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Sarkozy to talk currency with Obama amid warm ties

French President Nicolas Sarkozy meets with his US counterpart on Monday in Washington amid improved relations between the two powers. But Sarkozy's bid for global currency reform could get a cool reception.

Sarkozy and Obama

Nicolas Sarkozy, left, and Barack Obama see eye to eye on many issues

French leader Nicolas Sarkozy's meeting with Barack Obama on Monday promises to have little of the general tension that often marked Franco-American relations in the past, although the French president's ideas about toppling the US dollar from its perch as the globe's reserve currency will likely find little support.

Relations between France and the US have improved markedly since Sarkozy took over the French presidency in 2007. As early as 2006, US diplomats noted that his nickname was "Sarkozy the American" and that he was one of France most pro-US politicians, according to WikiLeaks documents leaked late last year.

It was a sea change from the presidency of Sarkozy's predecessor, Jacques Chirac, during whose administration tensions often ran high, especially during the administration of George W. Bush. In 2003, Chirac opposed the US-led invasion of Iraq, which sent attitudes toward France in the US plummeting. It led to boycott campaigns of French goods, the dumping of bottles of Bordeaux wine in US rivers and the renaming by some of French fries to "Freedom fries."

Obama and Sarkozy

Economic recovery and job creation will top the agenda of the Obama and Sarkozy meeting

"You can certainly say that a new chapter in the Franco-American relationship has opened and that the relationship is very good," Ronja Kempin, head of the EU external relations department at the German Institute for International and Security Affairs, told Deutsche Welle.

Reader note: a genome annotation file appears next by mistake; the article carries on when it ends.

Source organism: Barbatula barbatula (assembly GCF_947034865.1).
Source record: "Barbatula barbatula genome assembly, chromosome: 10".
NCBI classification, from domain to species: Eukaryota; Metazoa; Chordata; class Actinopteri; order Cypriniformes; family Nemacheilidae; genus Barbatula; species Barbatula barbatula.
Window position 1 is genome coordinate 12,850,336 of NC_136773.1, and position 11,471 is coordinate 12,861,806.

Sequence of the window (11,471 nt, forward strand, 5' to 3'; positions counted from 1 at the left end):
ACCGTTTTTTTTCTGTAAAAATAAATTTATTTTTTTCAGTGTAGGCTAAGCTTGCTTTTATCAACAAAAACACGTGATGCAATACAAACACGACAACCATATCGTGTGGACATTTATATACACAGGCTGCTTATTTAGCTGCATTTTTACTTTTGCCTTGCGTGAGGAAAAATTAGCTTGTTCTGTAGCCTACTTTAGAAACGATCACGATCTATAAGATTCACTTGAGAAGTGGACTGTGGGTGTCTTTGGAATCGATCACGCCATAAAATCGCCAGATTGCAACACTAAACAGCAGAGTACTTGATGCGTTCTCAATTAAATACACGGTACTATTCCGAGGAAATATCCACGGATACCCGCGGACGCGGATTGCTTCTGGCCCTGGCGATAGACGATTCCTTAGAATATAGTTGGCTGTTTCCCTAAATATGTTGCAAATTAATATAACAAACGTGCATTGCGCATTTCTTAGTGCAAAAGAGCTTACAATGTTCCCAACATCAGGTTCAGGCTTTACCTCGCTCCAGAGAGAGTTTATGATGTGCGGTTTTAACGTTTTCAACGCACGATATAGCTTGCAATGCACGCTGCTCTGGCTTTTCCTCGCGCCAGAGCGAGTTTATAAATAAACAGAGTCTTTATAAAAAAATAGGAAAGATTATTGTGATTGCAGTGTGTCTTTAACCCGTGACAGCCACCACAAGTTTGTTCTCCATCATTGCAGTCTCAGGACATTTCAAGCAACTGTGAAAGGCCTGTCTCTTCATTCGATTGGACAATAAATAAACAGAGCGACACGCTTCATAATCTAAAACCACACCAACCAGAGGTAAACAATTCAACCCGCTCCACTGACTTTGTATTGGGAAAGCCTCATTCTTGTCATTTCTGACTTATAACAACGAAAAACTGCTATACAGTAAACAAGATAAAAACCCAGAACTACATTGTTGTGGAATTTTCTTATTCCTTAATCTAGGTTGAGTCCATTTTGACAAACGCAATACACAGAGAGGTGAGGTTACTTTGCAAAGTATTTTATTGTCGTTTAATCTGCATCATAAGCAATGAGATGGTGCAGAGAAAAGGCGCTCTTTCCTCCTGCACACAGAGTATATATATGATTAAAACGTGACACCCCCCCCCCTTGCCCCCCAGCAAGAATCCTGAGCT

According to her, Sarkozy came to power free of much of the ideology of his predecessors. In early speeches, he stated the split over the Iraq war was over. His personal relationship to then-President George W. Bush was warm and in 2009, he took France back into NATO's military command structure after a four-decade self-imposed exile.

"Sarkozy is much more trans-Atlantically-oriented and open to unconventional paths in foreign policy regarding the US," Martin Koopmann, a director and France expert at the Genshagen Foundation, told Deutsche Welle. "Sarkozy's roots are in eastern Europe. The US engagement for a free Europe has left its mark on him much more than it did on Chirac or Mitterrand."

Rough spots

However, the relationship with the Obama administration has not always been smooth. Seemingly irritated by the hysteria around Obama's election, Sarkozy let loose with several barbs that caused the US leader to turn down an invitation to the commemoration of the Normandy landings in 2009. That hatchet appears to have been buried, but some still wonder how strategically important Obama feels France, and Europe overall, is these days.

France has also been resistant to US pressure on increasing its troop numbers in Afghanistan. The Europeans were also unhappy about a Pentagon contract for airborne refuelling tankers that gave the advantage to American Boeing instead of Europe's Airbus.

Sarkozy

Sarkozy's popularity ratings at home are at record lows

However, according to Koopmann, those are fairly small potatoes: "The foundation for a more constructive relationship is there."